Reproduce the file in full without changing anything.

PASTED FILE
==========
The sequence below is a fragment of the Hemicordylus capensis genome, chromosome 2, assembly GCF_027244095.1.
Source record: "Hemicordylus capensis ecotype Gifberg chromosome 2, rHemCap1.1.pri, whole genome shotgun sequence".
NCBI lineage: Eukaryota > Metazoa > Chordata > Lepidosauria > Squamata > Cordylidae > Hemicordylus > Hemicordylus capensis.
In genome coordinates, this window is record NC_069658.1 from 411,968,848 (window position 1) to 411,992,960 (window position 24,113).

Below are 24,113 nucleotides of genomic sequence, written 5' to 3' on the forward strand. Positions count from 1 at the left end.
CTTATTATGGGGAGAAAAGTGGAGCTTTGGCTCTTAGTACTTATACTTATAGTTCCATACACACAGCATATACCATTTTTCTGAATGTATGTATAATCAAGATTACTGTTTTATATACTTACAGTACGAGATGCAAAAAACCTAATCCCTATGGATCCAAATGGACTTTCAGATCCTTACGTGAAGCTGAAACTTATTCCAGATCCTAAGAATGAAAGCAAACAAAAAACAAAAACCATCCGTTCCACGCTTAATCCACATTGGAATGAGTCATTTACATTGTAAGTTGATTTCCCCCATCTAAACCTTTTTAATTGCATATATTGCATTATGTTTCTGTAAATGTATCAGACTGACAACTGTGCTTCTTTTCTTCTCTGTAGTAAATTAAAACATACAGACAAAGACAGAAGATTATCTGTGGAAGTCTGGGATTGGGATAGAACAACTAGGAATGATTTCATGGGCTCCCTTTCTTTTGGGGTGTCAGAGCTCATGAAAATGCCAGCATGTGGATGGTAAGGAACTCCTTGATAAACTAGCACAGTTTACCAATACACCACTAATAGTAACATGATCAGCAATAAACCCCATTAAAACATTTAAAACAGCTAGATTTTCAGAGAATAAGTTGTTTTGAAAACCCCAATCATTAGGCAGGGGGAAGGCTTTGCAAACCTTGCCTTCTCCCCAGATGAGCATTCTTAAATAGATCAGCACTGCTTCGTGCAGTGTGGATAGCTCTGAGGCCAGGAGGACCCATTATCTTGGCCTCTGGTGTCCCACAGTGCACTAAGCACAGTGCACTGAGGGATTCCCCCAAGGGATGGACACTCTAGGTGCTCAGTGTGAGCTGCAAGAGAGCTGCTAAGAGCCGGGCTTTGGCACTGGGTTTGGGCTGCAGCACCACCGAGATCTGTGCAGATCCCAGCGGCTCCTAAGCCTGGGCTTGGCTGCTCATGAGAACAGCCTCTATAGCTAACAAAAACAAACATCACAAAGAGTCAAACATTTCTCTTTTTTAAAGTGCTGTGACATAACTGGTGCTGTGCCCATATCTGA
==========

The sequence below is a fragment of the Hemicordylus capensis genome, chromosome 2, assembly GCF_027244095.1.
Source record: "Hemicordylus capensis ecotype Gifberg chromosome 2, rHemCap1.1.pri, whole genome shotgun sequence".
NCBI lineage: Eukaryota > Metazoa > Chordata > Lepidosauria > Squamata > Cordylidae > Hemicordylus > Hemicordylus capensis.
In genome coordinates, this window is record NC_069658.1 from 411,968,848 (window position 1) to 411,992,960 (window position 24,113).

Below are 24,113 nucleotides of genomic sequence, written 5' to 3' on the forward strand. Positions count from 1 at the left end.
CTTATTATGGGGAGAAAAGTGGAGCTTTGGCTCTTAGTACTTATACTTATAGTTCCATACACACAGCATATACCATTTTTCTGAATGTATGTATAATCAAGATTACTGTTTTATATACTTACAGTACGAGATGCAAAAAACCTAATCCCTATGGATCCAAATGGACTTTCAGATCCTTACGTGAAGCTGAAACTTATTCCAGATCCTAAGAATGAAAGCAAACAAAAAACAAAAACCATCCGTTCCACGCTTAATCCACATTGGAATGAGTCATTTACATTGTAAGTTGATTTCCCCCATCTAAACCTTTTTAATTGCATATATTGCATTATGTTTCTGTAAATGTATCAGACTGACAACTGTGCTTCTTTTCTTCTCTGTAGTAAATTAAAACATACAGACAAAGACAGAAGATTATCTGTGGAAGTCTGGGATTGGGATAGAACAACTAGGAATGATTTCATGGGCTCCCTTTCTTTTGGGGTGTCAGAGCTCATGAAAATGCCAGCATGTGGATGGTAAGGAACTCCTTGATAAACTAGCACAGTTTACCAATACACCACTAATAGTAACATGATCAGCAATAAACCCCATTAAAACATTTAAAACAGCTAGATTTTCAGAGAATAAGTTGTTTTGAAAACCCCAATCATTAGGCAGGGGGAAGGCTTTGCAAACCTTGCCTTCTCCCCAGATGAGCATTCTTAAATAGATCAGCACTGCTTCGTGCAGTGTGGATAGCTCTGAGGCCAGGAGGACCCATTATCTTGGCCTCTGGTGTCCCACAGTGCACTAAGCACAGTGCACTGAGGGATTCCCCCAAGGGATGGACACTCTAGGTGCTCAGTGTGAGCTGCAAGAGAGCTGCTAAGAGCCGGGCTTTGGCACTGGGTTTGGGCTGCAGCACCACCGAGATCTGTGCAGATCCCAGCGGCTCCTAAGCCTGGGCTTGGCTGCTCATGAGAACAGCCTCTATAGCTAACAAAAACAAACATCACAAAGAGTCAAACATTTCTCTTTTTTAAAGTGCTGTGACATAACTGGTGCTGTGCCCATATCTGA